Spanning the state in a broad northeast to southwest band, the Piedmont is the second-largest of South Carolina’s landform regions, encompassing 10,500 square miles, nearly one-third of the state’s total area. Read the Entry »

James B. Duke planned the Piedmont and Northern (P&N) electric railway to assist in the industrialization of the Piedmont region of the Carolinas. Read the Entry »

In the mid-1880s the Methodist bishop of South Carolina invited Pike to preach at the Washington Street Methodist Episcopal Church, South in Columbia. Read the Entry »

Pinckney Island National Wildlife Refuge is in Beaufort County between Skull Creek and Mackay Creek, with the island’s northern tip facing Port Royal Sound. Read the Entry »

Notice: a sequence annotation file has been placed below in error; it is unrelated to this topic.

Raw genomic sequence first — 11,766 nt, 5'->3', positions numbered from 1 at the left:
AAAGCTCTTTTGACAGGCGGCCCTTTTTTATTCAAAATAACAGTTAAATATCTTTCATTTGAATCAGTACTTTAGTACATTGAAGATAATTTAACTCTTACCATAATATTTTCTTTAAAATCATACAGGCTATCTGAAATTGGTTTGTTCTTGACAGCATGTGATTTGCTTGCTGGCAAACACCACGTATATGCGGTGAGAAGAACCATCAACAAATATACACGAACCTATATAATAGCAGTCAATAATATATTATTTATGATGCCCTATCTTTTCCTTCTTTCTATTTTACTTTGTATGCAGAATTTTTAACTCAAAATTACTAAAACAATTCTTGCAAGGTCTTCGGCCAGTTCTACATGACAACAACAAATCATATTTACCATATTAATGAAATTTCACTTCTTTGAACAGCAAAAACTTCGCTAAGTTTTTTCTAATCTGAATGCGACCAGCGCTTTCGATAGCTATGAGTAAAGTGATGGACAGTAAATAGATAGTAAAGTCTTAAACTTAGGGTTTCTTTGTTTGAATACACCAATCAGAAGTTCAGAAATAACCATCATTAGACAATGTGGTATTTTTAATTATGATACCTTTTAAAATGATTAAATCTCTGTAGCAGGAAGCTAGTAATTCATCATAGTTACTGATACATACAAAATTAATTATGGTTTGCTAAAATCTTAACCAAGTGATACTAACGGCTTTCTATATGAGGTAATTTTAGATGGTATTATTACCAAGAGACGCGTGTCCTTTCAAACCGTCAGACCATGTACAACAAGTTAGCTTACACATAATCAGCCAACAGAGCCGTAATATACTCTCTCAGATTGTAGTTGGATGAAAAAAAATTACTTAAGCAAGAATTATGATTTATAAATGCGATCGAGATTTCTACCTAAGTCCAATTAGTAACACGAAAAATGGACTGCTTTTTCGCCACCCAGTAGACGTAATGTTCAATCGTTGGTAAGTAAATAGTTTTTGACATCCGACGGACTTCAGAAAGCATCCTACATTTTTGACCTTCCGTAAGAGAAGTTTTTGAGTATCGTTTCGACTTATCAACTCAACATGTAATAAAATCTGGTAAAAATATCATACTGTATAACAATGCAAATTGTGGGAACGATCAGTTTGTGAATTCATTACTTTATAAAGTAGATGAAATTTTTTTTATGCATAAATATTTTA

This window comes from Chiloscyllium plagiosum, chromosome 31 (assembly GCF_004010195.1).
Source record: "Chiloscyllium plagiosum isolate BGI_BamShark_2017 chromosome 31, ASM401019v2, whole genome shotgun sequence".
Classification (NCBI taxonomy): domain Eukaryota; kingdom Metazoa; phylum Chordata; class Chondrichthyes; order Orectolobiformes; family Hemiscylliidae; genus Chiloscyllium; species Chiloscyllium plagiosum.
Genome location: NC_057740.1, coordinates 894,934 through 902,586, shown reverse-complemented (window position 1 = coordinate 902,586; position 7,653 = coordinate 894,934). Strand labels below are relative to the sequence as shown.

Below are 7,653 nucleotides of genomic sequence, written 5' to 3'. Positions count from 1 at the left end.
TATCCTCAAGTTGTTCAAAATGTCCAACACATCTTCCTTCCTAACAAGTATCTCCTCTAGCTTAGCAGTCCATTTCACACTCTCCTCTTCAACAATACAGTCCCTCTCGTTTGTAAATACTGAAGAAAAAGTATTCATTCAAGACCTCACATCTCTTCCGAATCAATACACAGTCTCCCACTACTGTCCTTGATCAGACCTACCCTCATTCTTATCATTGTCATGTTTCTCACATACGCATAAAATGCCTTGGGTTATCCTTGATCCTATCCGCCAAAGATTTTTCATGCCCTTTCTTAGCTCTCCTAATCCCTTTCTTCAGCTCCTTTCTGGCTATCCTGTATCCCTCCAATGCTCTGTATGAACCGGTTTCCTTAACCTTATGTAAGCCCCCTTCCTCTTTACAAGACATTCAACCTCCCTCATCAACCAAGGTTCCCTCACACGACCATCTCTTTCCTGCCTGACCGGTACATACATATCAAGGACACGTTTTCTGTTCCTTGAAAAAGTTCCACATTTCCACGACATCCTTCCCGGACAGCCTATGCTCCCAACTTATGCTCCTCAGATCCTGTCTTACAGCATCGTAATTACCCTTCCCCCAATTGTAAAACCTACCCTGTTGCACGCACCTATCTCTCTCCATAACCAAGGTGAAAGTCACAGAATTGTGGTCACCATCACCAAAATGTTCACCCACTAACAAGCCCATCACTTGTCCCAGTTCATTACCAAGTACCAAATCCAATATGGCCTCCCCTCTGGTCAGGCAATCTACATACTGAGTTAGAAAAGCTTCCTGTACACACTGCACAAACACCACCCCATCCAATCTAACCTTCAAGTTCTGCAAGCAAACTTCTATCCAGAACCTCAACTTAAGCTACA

In Congress, Pinckney quickly made a name for himself. He became friends with James Monroe and served with the Virginian on a committee responsible for presenting Thomas Jefferson’s ordinances regarding the Northwest Territory. Read the Entry »

Following the war, Pinckney devoted his efforts toward rebuilding his law practice and his rice plantations. Read the Entry »

Indigo had been considered to be a potentially valuable crop for Carolina since the earliest colonizing, and stands of it were regularly included on many plantations. In the 1740s Eliza was the link in demonstrating that Carolina could produce a superior type. Read the Entry »

Pinckney launched a stellar legislative career in 1816 when St. Philip’s and St. Michael’s Parishes elected him to the South Carolina House of Representatives. Read the Entry »

Pinckney played a key role in the literary revival that swept through the South after World War I. Read the Entry »

In her tract Pinckney posed a series of thirty-four questions and answers designed to summarize the southern case for nullification, which she defined as “the Veto of a Sovereign State on an unconstitutional law of Congress.” Read the Entry »